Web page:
Pope thanks police officers and their families


An Italian state police officer and police dog search St. Peter's Square in this 2005 file photo. (CNS photo from Reuters)

VATICAN CITY — When Pope Benedict XVI met yesterday with members of the Italian state police unit responsible for Italy’s border with the Vatican, he thanked them, of course. But he also thanked their spouses and children.

The officers’ families, he said, share the sacrifices the police make when they get the 6 p.m.-midnight or the midnight-6 a.m. shift patrolling the territory around St. Peter’s Square and the Vatican.

Through a special agreement with the Vatican, Italian police control access to the square, patrol it and staff the metal detectors visitors must pass through to get into St. Peter’s Basilica or into the square when the pope is holding an audience or celebrating Mass there.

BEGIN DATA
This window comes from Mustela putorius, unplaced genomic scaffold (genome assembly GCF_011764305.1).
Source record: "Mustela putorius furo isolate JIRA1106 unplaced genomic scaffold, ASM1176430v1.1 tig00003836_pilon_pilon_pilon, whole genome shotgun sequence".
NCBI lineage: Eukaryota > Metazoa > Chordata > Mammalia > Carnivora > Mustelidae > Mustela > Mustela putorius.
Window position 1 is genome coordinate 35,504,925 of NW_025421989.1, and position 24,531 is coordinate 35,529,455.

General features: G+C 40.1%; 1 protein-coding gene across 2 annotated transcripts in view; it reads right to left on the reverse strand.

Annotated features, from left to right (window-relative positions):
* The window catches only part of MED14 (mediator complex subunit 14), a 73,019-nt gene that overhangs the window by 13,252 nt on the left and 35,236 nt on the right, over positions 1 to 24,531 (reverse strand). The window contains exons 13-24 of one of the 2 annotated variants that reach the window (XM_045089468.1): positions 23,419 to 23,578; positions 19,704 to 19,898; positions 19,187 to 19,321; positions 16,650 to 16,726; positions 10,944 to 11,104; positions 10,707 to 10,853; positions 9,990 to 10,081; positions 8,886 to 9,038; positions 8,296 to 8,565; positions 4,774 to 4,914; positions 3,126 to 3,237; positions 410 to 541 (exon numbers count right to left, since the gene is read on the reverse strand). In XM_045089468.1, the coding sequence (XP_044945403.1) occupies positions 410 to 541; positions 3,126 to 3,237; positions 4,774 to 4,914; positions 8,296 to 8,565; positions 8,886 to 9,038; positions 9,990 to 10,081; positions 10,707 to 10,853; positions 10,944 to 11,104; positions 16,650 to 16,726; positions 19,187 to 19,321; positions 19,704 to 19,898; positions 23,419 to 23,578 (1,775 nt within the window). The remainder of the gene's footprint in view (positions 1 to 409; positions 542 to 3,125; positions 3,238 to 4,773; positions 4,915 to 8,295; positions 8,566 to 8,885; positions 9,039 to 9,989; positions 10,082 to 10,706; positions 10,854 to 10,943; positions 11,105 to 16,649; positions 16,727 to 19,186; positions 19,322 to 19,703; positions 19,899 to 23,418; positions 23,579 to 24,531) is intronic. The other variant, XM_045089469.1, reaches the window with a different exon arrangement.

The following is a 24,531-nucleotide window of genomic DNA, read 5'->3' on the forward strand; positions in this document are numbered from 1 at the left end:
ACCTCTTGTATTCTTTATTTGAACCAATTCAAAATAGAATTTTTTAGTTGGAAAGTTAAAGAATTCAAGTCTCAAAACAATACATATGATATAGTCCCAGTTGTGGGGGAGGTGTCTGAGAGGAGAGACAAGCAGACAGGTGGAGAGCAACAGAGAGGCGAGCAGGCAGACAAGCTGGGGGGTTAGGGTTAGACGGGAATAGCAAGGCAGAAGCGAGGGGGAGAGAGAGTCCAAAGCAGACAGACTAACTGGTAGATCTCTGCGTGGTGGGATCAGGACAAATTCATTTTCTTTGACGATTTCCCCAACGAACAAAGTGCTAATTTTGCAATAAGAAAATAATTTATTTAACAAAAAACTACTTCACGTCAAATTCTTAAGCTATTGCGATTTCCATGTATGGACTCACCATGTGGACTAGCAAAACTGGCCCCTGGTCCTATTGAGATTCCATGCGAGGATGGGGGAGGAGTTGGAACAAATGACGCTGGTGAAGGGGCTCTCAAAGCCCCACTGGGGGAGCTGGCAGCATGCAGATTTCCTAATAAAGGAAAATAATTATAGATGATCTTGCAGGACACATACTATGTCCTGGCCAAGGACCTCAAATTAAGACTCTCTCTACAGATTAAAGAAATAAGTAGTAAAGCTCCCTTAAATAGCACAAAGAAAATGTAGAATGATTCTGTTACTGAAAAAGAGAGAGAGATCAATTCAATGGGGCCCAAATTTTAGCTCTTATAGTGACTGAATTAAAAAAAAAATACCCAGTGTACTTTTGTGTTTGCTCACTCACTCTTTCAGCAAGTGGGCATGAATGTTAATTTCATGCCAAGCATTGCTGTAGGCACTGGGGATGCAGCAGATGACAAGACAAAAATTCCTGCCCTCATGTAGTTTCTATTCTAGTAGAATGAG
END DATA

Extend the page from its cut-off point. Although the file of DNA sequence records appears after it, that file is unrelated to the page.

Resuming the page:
Recognizing that the officers’ work on his behalf could take them from their families, the pope told them, “I want to include your families in my thanks, with a special thought for those who have recently married or are preparing to take this step.”

As he usually does in his annual meeting with the officers, Pope Benedict also offered a reflection on how their patrols, protection and pilgrim assistance can become occasions for spiritual growth.

“That service carried out with love becomes prayer, a prayer that is even more pleasing to God when your work is not very gratifying, or is monotonous or tiring, especially when you are working at night or on days when the weather is bad,” the pope told them.

The Italian police Inspectorate for Public Security at the Vatican was established in 1929 when the Vatican and the Italian government signed the Lateran Pacts formally recognizing the Vatican’s independence. In addition to being the first-line of control to access to the Vatican, the 100-member unit is responsible for the safety of the pope and a few of his top aides when they leave the Vatican.

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